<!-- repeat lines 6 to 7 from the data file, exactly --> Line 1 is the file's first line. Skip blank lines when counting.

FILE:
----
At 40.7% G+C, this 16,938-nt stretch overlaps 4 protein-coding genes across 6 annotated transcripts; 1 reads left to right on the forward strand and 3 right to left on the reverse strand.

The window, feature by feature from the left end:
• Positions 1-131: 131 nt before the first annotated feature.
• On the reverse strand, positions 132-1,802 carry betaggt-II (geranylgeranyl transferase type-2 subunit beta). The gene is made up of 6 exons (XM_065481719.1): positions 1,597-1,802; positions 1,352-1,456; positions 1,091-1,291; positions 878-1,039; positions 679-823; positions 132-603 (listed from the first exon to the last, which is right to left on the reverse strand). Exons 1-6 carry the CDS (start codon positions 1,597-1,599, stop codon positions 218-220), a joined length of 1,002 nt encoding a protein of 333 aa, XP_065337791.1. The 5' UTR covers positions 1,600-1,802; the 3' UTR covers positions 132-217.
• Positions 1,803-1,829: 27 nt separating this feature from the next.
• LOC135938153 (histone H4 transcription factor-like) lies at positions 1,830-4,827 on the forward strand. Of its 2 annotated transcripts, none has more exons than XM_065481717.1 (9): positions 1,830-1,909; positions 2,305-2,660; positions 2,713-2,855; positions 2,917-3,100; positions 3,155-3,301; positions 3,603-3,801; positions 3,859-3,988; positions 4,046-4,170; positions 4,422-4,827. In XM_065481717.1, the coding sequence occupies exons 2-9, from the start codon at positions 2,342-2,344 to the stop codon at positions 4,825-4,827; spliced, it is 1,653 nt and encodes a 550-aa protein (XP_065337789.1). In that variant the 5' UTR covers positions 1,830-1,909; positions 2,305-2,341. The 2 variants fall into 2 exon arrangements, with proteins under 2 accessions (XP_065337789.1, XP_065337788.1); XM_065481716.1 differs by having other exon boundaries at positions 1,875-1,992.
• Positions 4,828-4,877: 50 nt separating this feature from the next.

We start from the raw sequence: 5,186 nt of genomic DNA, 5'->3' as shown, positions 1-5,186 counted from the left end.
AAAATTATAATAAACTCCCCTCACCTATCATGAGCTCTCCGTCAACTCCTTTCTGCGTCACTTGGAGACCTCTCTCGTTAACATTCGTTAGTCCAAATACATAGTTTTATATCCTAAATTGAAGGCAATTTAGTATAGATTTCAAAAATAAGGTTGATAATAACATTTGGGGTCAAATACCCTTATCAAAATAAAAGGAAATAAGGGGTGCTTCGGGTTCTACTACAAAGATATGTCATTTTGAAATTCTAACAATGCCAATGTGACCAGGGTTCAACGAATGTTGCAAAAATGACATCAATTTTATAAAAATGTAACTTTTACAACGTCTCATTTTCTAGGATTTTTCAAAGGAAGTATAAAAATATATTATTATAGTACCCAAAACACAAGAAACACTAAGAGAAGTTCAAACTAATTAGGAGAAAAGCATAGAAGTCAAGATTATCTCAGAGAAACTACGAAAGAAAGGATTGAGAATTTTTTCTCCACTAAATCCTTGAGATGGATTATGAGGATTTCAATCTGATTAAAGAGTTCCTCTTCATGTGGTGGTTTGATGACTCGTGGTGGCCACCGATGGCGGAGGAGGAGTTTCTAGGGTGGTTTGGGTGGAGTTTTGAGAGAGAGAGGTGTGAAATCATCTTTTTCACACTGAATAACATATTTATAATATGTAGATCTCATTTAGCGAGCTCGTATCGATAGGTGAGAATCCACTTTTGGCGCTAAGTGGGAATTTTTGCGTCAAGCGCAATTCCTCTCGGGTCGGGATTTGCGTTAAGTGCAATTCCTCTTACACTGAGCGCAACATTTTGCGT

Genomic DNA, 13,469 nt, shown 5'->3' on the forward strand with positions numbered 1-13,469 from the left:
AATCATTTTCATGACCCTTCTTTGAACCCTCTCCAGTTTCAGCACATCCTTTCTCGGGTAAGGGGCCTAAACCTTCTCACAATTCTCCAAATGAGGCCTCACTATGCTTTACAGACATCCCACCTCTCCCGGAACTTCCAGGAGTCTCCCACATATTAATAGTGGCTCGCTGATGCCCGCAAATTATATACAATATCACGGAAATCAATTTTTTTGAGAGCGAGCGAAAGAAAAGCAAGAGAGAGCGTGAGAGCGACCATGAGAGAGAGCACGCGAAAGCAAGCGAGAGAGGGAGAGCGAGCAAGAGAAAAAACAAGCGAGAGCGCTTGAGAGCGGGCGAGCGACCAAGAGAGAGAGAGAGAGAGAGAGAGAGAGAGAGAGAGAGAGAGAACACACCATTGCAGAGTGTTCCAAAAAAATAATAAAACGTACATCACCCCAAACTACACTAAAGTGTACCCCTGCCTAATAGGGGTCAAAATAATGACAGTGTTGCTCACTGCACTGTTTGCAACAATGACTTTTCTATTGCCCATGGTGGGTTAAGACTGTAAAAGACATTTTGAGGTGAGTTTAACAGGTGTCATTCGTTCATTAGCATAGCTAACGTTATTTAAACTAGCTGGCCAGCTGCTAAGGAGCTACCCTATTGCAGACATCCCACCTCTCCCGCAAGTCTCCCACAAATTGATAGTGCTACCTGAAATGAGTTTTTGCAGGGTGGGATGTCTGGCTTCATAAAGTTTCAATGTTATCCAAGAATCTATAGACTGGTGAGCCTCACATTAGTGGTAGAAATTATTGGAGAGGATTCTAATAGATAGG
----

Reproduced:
• LOC135938153 (histone H4 transcription factor-like) lies at positions 1,830-4,827 on the forward strand. Of its 2 annotated transcripts, none has more exons than XM_065481717.1 (9): positions 1,830-1,909; positions 2,305-2,660; positions 2,713-2,855; positions 2,917-3,100; positions 3,155-3,301; positions 3,603-3,801; positions 3,859-3,988; positions 4,046-4,170; positions 4,422-4,827. In XM_065481717.1, the coding sequence occupies exons 2-9, from the start codon at positions 2,342-2,344 to the stop codon at positions 4,825-4,827; spliced, it is 1,653 nt and encodes a 550-aa protein (XP_065337789.1). In that variant the 5' UTR covers positions 1,830-1,909; positions 2,305-2,341. The 2 variants fall into 2 exon arrangements, with proteins under 2 accessions (XP_065337789.1, XP_065337788.1); XM_065481716.1 differs by having other exon boundaries at positions 1,875-1,992.
• Positions 4,828-4,877: 50 nt separating this feature from the next.